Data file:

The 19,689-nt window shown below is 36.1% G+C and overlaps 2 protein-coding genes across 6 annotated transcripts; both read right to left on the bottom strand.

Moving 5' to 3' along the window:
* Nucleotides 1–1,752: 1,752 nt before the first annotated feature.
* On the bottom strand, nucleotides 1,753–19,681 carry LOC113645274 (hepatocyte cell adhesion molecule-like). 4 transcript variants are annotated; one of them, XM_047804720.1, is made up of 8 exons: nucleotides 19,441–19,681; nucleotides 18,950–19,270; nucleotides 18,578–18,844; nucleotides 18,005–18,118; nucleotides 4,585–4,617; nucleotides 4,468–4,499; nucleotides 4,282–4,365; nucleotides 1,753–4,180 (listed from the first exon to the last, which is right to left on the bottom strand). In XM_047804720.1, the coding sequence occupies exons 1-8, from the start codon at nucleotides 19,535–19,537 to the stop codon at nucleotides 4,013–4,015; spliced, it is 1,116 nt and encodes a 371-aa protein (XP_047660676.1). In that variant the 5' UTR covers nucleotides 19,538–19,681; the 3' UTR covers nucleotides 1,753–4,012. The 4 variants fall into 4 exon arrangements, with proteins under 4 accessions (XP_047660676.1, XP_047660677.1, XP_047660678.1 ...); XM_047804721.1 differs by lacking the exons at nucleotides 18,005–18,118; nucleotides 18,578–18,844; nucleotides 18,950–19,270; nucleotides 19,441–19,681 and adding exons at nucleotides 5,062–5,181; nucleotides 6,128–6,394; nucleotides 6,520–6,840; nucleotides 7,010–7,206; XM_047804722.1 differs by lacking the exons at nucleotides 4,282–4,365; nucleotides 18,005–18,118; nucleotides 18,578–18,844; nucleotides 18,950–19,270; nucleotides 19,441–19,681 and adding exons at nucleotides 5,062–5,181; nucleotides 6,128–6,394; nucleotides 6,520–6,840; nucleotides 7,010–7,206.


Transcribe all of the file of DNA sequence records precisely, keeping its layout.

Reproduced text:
The 19,689-nt window shown below is 36.1% G+C and overlaps 2 protein-coding genes across 6 annotated transcripts; both read right to left on the bottom strand.

Moving 5' to 3' along the window:
* Nucleotides 1–1,752: 1,752 nt before the first annotated feature.
* On the bottom strand, nucleotides 1,753–19,681 carry LOC113645274 (hepatocyte cell adhesion molecule-like). 4 transcript variants are annotated; one of them, XM_047804720.1, is made up of 8 exons: nucleotides 19,441–19,681; nucleotides 18,950–19,270; nucleotides 18,578–18,844; nucleotides 18,005–18,118; nucleotides 4,585–4,617; nucleotides 4,468–4,499; nucleotides 4,282–4,365; nucleotides 1,753–4,180 (listed from the first exon to the last, which is right to left on the bottom strand). In XM_047804720.1, the coding sequence occupies exons 1-8, from the start codon at nucleotides 19,535–19,537 to the stop codon at nucleotides 4,013–4,015; spliced, it is 1,116 nt and encodes a 371-aa protein (XP_047660676.1). In that variant the 5' UTR covers nucleotides 19,538–19,681; the 3' UTR covers nucleotides 1,753–4,012. The 4 variants fall into 4 exon arrangements, with proteins under 4 accessions (XP_047660676.1, XP_047660677.1, XP_047660678.1 ...); XM_047804721.1 differs by lacking the exons at nucleotides 18,005–18,118; nucleotides 18,578–18,844; nucleotides 18,950–19,270; nucleotides 19,441–19,681 and adding exons at nucleotides 5,062–5,181; nucleotides 6,128–6,394; nucleotides 6,520–6,840; nucleotides 7,010–7,206; XM_047804722.1 differs by lacking the exons at nucleotides 4,282–4,365; nucleotides 18,005–18,118; nucleotides 18,578–18,844; nucleotides 18,950–19,270; nucleotides 19,441–19,681 and adding exons at nucleotides 5,062–5,181; nucleotides 6,128–6,394; nucleotides 6,520–6,840; nucleotides 7,010–7,206.